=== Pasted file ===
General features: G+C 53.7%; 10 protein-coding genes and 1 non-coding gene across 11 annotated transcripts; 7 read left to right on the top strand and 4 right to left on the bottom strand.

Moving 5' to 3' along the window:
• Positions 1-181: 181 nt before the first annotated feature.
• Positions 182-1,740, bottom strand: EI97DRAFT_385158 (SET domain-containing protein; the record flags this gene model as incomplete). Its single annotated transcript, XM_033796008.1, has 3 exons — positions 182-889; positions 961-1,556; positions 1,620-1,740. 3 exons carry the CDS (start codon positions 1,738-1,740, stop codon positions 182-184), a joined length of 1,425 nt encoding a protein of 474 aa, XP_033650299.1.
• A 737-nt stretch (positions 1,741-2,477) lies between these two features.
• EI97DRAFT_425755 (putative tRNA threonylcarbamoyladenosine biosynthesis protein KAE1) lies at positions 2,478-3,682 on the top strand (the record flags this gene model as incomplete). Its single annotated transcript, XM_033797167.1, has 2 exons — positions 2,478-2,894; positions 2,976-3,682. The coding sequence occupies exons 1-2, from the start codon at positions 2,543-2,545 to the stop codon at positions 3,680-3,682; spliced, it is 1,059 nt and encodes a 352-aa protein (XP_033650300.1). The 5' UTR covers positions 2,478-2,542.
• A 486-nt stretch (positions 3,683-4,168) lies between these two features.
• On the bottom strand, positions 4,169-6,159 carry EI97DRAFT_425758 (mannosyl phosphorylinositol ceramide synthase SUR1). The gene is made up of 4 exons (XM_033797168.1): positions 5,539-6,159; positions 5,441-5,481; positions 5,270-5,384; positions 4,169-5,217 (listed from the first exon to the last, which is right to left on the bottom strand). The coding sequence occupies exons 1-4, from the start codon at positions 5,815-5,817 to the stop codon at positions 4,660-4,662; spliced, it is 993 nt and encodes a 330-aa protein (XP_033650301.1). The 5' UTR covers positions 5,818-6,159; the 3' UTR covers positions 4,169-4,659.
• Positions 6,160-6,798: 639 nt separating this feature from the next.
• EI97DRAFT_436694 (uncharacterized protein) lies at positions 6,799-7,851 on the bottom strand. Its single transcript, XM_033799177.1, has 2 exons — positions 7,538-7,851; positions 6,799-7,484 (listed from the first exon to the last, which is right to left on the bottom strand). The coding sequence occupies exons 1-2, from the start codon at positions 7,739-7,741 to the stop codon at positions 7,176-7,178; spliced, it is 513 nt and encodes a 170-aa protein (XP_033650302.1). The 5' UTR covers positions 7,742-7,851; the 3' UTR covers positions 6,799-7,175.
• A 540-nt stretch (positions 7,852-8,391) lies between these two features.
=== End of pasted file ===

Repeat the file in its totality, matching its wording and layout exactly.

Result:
General features: G+C 53.7%; 10 protein-coding genes and 1 non-coding gene across 11 annotated transcripts; 7 read left to right on the top strand and 4 right to left on the bottom strand.

Moving 5' to 3' along the window:
• Positions 1-181: 181 nt before the first annotated feature.
• Positions 182-1,740, bottom strand: EI97DRAFT_385158 (SET domain-containing protein; the record flags this gene model as incomplete). Its single annotated transcript, XM_033796008.1, has 3 exons — positions 182-889; positions 961-1,556; positions 1,620-1,740. 3 exons carry the CDS (start codon positions 1,738-1,740, stop codon positions 182-184), a joined length of 1,425 nt encoding a protein of 474 aa, XP_033650299.1.
• A 737-nt stretch (positions 1,741-2,477) lies between these two features.
• EI97DRAFT_425755 (putative tRNA threonylcarbamoyladenosine biosynthesis protein KAE1) lies at positions 2,478-3,682 on the top strand (the record flags this gene model as incomplete). Its single annotated transcript, XM_033797167.1, has 2 exons — positions 2,478-2,894; positions 2,976-3,682. The coding sequence occupies exons 1-2, from the start codon at positions 2,543-2,545 to the stop codon at positions 3,680-3,682; spliced, it is 1,059 nt and encodes a 352-aa protein (XP_033650300.1). The 5' UTR covers positions 2,478-2,542.
• A 486-nt stretch (positions 3,683-4,168) lies between these two features.
• On the bottom strand, positions 4,169-6,159 carry EI97DRAFT_425758 (mannosyl phosphorylinositol ceramide synthase SUR1). The gene is made up of 4 exons (XM_033797168.1): positions 5,539-6,159; positions 5,441-5,481; positions 5,270-5,384; positions 4,169-5,217 (listed from the first exon to the last, which is right to left on the bottom strand). The coding sequence occupies exons 1-4, from the start codon at positions 5,815-5,817 to the stop codon at positions 4,660-4,662; spliced, it is 993 nt and encodes a 330-aa protein (XP_033650301.1). The 5' UTR covers positions 5,818-6,159; the 3' UTR covers positions 4,169-4,659.
• Positions 6,160-6,798: 639 nt separating this feature from the next.
• EI97DRAFT_436694 (uncharacterized protein) lies at positions 6,799-7,851 on the bottom strand. Its single transcript, XM_033799177.1, has 2 exons — positions 7,538-7,851; positions 6,799-7,484 (listed from the first exon to the last, which is right to left on the bottom strand). The coding sequence occupies exons 1-2, from the start codon at positions 7,739-7,741 to the stop codon at positions 7,176-7,178; spliced, it is 513 nt and encodes a 170-aa protein (XP_033650302.1). The 5' UTR covers positions 7,742-7,851; the 3' UTR covers positions 6,799-7,175.
• A 540-nt stretch (positions 7,852-8,391) lies between these two features.